Once, it was commonplace for families to sit down on Victorian balloon back dining chairs round a large extended table, and eat together. Yet according to a recent survey carried out by Lloyds TSB Home Insurance, formal dining is a thing of the past in many homes. From Kendal to the Ribble Valley, antique dining tables and Victorian dining chairs regularly turn up at antique furniture auctions – but how many go under the hammer is another matter.
The survey of 2000 households across the British Isles revealed a marked trend towards casual dining. During the past decade, there has been a 50% increase in the number of open plan kitchen diners, with three out of every ten people now having no separate dining room. This has been reflected in the antiques world. In areas like Cumbria, antique balloon backed dining chairs and large pedestal dining tables were once widely sought after – now, they often fail to find a buyer. The same is true of silver flatware.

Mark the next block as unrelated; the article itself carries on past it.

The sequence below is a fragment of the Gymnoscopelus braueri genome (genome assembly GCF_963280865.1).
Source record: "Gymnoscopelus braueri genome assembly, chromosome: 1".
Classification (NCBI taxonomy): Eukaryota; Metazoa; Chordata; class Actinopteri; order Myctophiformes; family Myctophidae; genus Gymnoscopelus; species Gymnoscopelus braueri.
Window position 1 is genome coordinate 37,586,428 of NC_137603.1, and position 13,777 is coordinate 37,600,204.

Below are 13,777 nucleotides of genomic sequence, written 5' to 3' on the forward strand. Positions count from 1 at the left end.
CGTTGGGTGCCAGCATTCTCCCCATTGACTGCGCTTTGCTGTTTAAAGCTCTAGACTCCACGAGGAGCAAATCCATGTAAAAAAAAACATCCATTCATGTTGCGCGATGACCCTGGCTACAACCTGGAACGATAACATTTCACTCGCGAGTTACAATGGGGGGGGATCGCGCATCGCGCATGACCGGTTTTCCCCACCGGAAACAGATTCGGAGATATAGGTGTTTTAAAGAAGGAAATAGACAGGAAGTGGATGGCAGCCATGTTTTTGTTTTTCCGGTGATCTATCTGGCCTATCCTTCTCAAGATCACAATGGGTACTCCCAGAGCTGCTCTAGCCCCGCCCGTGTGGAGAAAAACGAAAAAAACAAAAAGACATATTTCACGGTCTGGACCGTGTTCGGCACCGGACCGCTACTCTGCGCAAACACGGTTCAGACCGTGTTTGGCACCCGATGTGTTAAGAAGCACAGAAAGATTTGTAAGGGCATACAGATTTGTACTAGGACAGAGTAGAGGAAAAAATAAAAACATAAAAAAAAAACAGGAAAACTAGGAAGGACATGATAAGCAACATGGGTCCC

However, all is not lost. With home DIY projects now a common alternative to moving home, the survey was a telling indictment of how the demand for antiques has changed to accommodate modern trends. Garages have been converted into bedrooms, and en suite bathrooms and offices added to lofts. 40% of properties now incorporate a utility room, and one in 50 have a home gym.
From antique desks to Open Bookcases, Lancashire antique dealers will always try to accommodate their customers’ needs – and all these areas need furnishing.
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